Cass highway department storage building could house infected inmates in 'extreme event' of jail outbreak
FARGO — Cass County officials have been working to find a location for inmates outside the county jail in the "extreme event" of an outbreak of COVID-19 behind bars.
County Administrator Robert Wilson said at the commission meeting Monday, April 20, that he has been working with Sheriff Jesse Jahner and a local architectural firm to prepare designs for using the east storage building at the county highway department in West Fargo if a need arises.
"Hopefully the drawings will just sit in a desk drawer," he said.
So far, the work done by the architecture firm "includes a review of the existing facility and concept development," according to county records, which note that a "cost of $13,455 has been incurred to date."
The jail already has a segregated area for patients. So far, only one case has been reported there: an inmate who was just coming into the jail and had no contact with other inmates. New inmates are screened before being put in with the general population.
"The jail is a critical piece in public safety, and keeping it out of there is of the utmost importance," Wilson said about the virus.
He added that the jail was in a "well-situated" position with the separate unit.
In another "last resort" issue, Wilson said law enforcement could require a homeless resident who tests positive for the coronavirus to quarantine.
He said law enforcement could require a homeless resident to quarantine, but it was not clarified where that person would be placed.
State's Attorney Birch Burdick said he had conversations with Attorney General Wayne Stenehjem and the state health department, and it was clear, as a last resort, police could be called to enforce that.
The state has been testing some of the homeless population in Fargo, including a targeted test last week that included employees at the Gladys Ray shelter in central Fargo.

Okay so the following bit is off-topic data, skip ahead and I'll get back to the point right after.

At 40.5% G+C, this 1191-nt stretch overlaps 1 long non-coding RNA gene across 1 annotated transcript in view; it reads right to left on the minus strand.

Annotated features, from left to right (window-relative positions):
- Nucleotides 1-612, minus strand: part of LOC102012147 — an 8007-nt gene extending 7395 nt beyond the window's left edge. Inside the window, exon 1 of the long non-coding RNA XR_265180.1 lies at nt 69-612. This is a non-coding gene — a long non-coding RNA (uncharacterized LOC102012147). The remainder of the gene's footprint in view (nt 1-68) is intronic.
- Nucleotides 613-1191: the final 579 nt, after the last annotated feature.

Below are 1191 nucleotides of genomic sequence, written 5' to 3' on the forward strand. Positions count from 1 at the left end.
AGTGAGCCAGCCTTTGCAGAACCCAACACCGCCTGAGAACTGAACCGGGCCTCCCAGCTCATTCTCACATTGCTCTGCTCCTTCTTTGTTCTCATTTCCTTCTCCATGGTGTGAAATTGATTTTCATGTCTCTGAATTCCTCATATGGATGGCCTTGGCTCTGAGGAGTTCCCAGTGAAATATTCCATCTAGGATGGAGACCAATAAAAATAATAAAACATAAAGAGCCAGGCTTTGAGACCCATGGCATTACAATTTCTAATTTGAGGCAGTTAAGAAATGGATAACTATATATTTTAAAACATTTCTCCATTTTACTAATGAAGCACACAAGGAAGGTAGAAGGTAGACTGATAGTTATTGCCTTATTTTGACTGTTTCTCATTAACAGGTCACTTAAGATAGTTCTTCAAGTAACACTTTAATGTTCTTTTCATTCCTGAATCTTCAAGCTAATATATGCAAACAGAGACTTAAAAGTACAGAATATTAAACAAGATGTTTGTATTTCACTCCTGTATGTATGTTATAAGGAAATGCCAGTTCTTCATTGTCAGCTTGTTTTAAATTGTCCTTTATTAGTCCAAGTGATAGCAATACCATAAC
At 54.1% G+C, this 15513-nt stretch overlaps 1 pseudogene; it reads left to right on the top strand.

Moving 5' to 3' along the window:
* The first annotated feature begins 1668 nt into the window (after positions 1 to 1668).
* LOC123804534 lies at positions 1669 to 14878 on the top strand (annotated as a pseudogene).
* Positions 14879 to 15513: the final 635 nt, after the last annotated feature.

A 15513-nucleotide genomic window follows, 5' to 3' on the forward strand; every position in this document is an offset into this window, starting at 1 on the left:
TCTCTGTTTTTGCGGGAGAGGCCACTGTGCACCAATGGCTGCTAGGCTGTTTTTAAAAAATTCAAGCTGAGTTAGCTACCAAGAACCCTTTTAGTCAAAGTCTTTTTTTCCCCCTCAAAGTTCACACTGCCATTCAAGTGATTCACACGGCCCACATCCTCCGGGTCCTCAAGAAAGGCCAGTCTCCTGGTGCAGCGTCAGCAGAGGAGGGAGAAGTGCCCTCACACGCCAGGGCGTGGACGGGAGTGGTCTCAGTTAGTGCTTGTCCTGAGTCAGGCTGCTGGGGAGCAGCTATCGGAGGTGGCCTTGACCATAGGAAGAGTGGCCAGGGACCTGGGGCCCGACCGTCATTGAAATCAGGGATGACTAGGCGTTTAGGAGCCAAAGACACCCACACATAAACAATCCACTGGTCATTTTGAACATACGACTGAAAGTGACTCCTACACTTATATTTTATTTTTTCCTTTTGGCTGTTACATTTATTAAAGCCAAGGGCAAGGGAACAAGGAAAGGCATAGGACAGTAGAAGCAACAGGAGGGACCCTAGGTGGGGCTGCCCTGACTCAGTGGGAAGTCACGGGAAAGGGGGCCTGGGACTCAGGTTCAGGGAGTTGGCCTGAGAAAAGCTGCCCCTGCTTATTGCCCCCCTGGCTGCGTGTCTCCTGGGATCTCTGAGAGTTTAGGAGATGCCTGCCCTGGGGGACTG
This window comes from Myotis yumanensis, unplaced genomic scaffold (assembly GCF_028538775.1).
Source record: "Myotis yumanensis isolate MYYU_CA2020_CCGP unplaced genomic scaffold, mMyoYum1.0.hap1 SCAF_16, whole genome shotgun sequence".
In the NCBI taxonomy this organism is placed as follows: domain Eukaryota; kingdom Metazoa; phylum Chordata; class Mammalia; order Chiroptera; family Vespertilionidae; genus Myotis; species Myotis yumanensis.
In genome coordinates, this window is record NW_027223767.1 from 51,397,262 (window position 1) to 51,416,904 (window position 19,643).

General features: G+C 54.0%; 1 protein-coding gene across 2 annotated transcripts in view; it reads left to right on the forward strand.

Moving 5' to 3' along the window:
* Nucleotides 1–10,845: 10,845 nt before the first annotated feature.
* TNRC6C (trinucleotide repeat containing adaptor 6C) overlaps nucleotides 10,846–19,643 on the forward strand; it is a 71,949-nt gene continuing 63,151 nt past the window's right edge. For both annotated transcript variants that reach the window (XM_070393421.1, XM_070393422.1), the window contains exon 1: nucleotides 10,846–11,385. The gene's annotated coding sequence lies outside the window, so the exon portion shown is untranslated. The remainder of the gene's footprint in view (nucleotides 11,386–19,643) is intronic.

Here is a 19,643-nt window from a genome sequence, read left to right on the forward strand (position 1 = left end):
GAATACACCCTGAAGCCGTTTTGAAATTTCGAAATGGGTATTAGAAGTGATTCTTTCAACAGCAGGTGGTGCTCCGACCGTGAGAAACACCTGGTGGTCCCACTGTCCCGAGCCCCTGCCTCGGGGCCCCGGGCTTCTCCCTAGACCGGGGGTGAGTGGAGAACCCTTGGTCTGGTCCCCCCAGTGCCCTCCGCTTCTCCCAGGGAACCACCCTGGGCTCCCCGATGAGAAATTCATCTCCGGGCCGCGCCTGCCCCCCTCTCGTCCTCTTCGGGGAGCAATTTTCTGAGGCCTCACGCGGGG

Wilson also said the first county employee to contract the virus was reported on Monday. He said the staff member had been working from home since March and had not been in a county facility or had contact with another county worker since that time.
"It appears our efforts in self-distancing are making a difference," Wilson said. As many employees as possible are working from home, he added.
He also said the county was planning to coordinate with the cities of Fargo and West Fargo on any reopening plans.
"We're so closely linked we need to be tightly aligned," he said.
Commissioner Mary Scherling asked if there was also coordination with Moorhead, and Wilson said they were keeping in contact.
He added that any reopening would be coordinated with Gov. Doug Burgum and the state health department.
Commission Chairman Chad Peterson said the reopening could be more than two weeks away, although some counties in the state have different situations.
He added that restrictions in nursing homes for visitors and staff could also go much longer.
"I'm glad we're having this discussion," he said.